Posted by ambika samarthya on Mon, 2011-03-14 18:59
When film and TV producers work on a media campaign for a social issue, be it raising HIV awareness or alleviating violence against children, their focus is on making their message get across. One of the main considerations has always been to have a final product that is well-shot, slick, and looks good. Development is about people and to get people’s attention is not always easy.
Take the BBCWST’s “Condom Condom” mass media campaign in India, aimed at reducing the transmission of HIV and other sexually transmitted diseases. The commercials have superior animation, great acting, and detailed production design. These innovative ads have been spread around the world via viral links and Facebook; the campaign has been a huge success. I admire the artistic and creative investment behind their ads. As a broadcast producer and trainer, I spend a lot of time working on making dialogue sound realistic, achieving an edit pace with a specific rhythm, and there’s always good use of graphics and a music soundtrack.
But sometimes I wonder if high quality has any correlation with generating an audience. Do the viewers of the “Condom Condom” commercials appreciate the color correction or just love the talking parakeet?
Take “SuperStory”, for example, one of the most watched TV programs in Nigeria. The low-budget TV show breaks many basic camera rules – everyone is smack in the center of the frame and eyelines don’t always match up. Yet its comedy and tragic drama have kept viewers glued series after series. Stories resonate with the Nigerian situation: two farmers fighting over a land issue; a king deciding his heir amongst his many wives and sons. The audience is so engaged with the drama and the tension that no one would ever be bothered by the awful production design. It’s great stories, low production value.
The film industry in Nigeria is no different. Feature films are often produced for less than 50,000 US dollars and in 2 weeks. Packed with family drama, sex, and great songs, Nollywood movies have a huge audience in Africa as well as the diaspora. No one cares about the awkward camera angles, continuity errors, or cheap sets. Having worked as an Assistant Director in Bollywood, I could see first hand that the emphasis was placed on getting the right stars in the right costumes, not so much on nailing down the script. And for anyone who has seen an episode of the “Jersey Shore”, American tastes are not that different. Week after week, the same characters are on the phone, dancing at a club, or sleeping together, within the same familiar house and the same familiar dialogue. But that is exactly what people are watching it for: they love the dramatic phone calls, the trashy club scenes and the fights.
Audiences are not dumb, and they know and appreciate great production values when they see them. But, and this is the key, most people rather watch a show with low production values that has great melodrama, sex, or comedy over a show with a high production value that is too serious or somber. Inherently people globally watch television as an escape. They watch it to laugh or be amazed by the special effects, or intrigued by the family drama. That’s why soap operas and reality programming do so well with audiences.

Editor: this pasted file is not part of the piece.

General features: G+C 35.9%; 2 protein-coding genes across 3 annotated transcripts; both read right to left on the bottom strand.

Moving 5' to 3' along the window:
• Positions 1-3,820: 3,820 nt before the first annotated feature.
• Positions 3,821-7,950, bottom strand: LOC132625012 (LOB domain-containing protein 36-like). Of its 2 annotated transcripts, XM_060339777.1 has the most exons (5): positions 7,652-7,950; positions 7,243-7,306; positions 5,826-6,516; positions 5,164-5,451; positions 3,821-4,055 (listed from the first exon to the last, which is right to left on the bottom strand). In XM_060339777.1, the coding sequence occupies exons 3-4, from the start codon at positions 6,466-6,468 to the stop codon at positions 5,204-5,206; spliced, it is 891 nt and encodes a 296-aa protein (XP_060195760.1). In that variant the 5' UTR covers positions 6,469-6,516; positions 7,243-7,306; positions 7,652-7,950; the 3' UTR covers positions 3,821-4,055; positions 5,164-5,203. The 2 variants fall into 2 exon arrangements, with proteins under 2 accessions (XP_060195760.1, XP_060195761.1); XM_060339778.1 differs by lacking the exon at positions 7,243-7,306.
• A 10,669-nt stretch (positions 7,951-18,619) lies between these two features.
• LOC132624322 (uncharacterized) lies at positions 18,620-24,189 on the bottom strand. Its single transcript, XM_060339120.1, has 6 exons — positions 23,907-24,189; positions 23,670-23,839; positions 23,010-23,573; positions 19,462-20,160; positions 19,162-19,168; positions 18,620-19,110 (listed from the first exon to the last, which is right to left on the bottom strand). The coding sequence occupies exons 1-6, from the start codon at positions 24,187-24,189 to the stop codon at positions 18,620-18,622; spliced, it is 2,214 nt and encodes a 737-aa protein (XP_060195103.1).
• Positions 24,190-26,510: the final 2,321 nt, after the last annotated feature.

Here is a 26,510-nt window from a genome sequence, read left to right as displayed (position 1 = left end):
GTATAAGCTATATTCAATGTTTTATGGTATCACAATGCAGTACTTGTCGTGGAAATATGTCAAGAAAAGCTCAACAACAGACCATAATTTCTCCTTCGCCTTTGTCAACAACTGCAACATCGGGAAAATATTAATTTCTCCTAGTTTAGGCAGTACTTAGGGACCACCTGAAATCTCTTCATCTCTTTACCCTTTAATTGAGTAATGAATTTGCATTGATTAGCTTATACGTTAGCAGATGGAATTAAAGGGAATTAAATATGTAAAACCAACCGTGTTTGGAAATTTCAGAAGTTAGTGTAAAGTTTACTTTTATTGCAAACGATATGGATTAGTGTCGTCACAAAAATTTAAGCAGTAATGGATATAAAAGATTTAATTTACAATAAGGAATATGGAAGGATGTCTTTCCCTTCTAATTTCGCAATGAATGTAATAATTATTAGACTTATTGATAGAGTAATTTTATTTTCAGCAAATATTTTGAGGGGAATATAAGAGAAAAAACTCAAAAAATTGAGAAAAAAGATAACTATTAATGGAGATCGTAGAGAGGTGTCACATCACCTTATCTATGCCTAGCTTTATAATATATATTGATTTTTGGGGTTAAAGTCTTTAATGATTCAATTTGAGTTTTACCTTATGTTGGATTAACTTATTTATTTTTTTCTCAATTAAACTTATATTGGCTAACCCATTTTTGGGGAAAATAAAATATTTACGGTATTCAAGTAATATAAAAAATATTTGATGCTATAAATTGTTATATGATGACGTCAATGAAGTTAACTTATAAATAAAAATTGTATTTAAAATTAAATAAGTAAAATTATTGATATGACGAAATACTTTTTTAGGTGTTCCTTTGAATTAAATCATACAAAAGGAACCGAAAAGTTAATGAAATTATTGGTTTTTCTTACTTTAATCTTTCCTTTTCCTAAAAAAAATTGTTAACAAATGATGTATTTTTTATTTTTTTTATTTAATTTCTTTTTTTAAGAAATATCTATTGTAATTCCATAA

I don’t think the solution is disregarding production techniques. It’s important to have both concept and high technical values. Shows like “The Office” immediately come to mind. The simple concept of using a docu-verite camera style to show the interactions and egos of the personalities in a suburban paper company is genius. People watch the show because the characters can be over the top and make them laugh. The BBCWST Nigeria’s production of “Wetin Dey”, a show aimed at raising HIV and AIDS awareness across a diverse population, is another example of both these principles at work. The weekly drama series brought audiences in through engaging characters they could relate to, and kept them coming back through romance and dramatic conflict. The scenes were in familiar settings like schools and motor parks. What I particularly noted was that the people working behind the show never sacrificed on great production values. It’s a beautiful program to watch, full of camera movements, saturated colors and nuanced lighting.
I recently read a New Yorker article where Tom Stoppard, speaking of the importance of comedy in his intellectually dense plays, said about laughs “I feel they’re important because, apart from anything else, I think of laughter as the sound of comprehension.” Ultimately, as we continue to develop communications for advocacy campaigns, we need to focus on making sure we have gotten the message across. Through comedy or melodrama, we may be able to have a better pulse on the audience’s reaction. Bad TV can teach us about how to generate audiences: spend time making sure the end product is funny, has characters that feel familiar and engage the viewer, and tells a dramatic story. People can forgive bad lighting, but they’ll turn off the TV if the joke is flat.